Holder Announces Project to Study Law Enforcement Bias Against Minorities

The $4.75 million initiative will include research and anti-gang and mentoring programs for young men of color.

Posted: 04/28/2014 01:31 PM EDT

U.S. Attorney General Eric Holder announced Monday in his weekly video address a plan to collect data about stops, searches and arrests in an effort to reduce bias against minorities. The National Center for Building Community Trust and Justice is a $4.75 million initiative created in response to the call President Obama made after the verdict in the George Zimmerman trial for the DOJ to find ways to reduce tensions between law enforcement and minority communities.

“Racial disparities contribute to tension in our nation generally and within communities of color specifically, and tend to breed resentment towards law enforcement that is counterproductive to the goal of reducing crime,” Holder said in a video to announce the project. “Of course, to be successful in reducing both the experience and the perception of bias, we must have verifiable data about the problem. As a key part of this initiative, we will work with grant recipients and local law enforcement to collect data about stops and searches, arrests, and case outcomes in order to help assess the impact of possible bias.”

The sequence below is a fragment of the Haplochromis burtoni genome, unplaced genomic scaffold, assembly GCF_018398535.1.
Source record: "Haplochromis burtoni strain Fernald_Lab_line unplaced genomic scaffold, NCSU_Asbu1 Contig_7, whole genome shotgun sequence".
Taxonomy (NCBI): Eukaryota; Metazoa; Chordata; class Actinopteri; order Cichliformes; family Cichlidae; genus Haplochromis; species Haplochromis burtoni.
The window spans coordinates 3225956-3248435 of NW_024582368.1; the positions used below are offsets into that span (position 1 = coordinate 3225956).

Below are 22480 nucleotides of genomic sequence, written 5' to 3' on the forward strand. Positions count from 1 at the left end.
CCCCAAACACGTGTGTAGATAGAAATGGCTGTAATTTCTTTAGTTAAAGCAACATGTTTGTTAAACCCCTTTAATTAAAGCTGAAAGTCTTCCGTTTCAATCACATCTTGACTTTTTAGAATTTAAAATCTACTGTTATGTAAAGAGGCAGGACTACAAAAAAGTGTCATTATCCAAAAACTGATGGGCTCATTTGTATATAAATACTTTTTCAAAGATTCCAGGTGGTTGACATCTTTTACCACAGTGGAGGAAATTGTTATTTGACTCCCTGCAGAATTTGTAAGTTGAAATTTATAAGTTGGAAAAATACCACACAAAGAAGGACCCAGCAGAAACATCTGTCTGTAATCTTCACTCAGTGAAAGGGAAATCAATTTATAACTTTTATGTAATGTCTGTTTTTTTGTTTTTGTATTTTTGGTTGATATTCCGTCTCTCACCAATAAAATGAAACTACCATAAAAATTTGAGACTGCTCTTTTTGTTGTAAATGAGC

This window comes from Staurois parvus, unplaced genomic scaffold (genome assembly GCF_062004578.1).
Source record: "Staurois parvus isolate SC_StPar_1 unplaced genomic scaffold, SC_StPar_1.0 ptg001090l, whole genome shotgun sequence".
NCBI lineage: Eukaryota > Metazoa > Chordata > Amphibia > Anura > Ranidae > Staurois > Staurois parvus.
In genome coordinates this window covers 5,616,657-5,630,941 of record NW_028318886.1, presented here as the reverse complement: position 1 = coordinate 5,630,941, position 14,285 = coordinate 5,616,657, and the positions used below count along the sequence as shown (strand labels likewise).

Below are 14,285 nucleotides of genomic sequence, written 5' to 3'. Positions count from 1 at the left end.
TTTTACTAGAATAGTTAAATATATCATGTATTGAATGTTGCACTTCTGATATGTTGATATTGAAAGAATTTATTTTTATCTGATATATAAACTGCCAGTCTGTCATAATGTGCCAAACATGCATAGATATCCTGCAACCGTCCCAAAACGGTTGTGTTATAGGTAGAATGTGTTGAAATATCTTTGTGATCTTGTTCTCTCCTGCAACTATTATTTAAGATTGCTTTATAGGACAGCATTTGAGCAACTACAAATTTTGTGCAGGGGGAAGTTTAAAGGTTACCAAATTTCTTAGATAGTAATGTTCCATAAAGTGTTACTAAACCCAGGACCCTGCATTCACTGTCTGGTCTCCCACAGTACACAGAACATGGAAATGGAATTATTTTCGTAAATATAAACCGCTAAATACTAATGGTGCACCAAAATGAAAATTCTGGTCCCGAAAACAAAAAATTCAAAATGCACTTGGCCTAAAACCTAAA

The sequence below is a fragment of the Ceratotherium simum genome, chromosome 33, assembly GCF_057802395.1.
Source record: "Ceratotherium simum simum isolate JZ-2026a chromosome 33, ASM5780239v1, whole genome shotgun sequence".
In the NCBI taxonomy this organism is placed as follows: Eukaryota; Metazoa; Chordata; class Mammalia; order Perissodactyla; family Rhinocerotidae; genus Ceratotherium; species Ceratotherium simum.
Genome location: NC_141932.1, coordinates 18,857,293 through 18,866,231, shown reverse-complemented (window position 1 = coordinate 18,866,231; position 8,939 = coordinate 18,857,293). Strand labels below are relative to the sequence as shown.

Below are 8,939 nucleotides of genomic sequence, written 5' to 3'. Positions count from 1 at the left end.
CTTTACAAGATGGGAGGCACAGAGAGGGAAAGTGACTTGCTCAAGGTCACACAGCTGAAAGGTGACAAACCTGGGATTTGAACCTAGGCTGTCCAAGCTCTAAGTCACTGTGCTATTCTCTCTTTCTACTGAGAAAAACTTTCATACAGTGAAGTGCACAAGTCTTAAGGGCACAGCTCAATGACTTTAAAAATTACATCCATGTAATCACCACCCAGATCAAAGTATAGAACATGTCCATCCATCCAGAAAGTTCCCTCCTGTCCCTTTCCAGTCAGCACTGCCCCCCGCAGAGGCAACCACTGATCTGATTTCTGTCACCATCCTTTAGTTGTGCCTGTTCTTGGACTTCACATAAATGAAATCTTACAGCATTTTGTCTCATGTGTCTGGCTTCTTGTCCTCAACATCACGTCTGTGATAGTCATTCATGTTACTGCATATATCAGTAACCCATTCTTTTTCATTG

According to Holder, a recent study found that in 2012, African-American and Latino men were six times and 2.6 times, respectively, more likely to be imprisoned than white men. In addition, half of African-American men have been arrested at least once by the time they turn 23.

"This over-representation of young men of color in our criminal justice system is a problem we must confront — not only as an issue of individual responsibility but also as one of fundamental fairness, and as an issue of effective law enforcement," Holder said. 

The attorney general said that in addition to collecting and analyzing data, the project will include anti-gang and mentoring projects in an effort to "break the cycle of poverty, incarceration and crime" that too often plagues young African-American and Latino males.

Follow Joyce Jones on Twitter: @BETpolitichick.

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(Photo: Courtesy of The United States Department of Justice)

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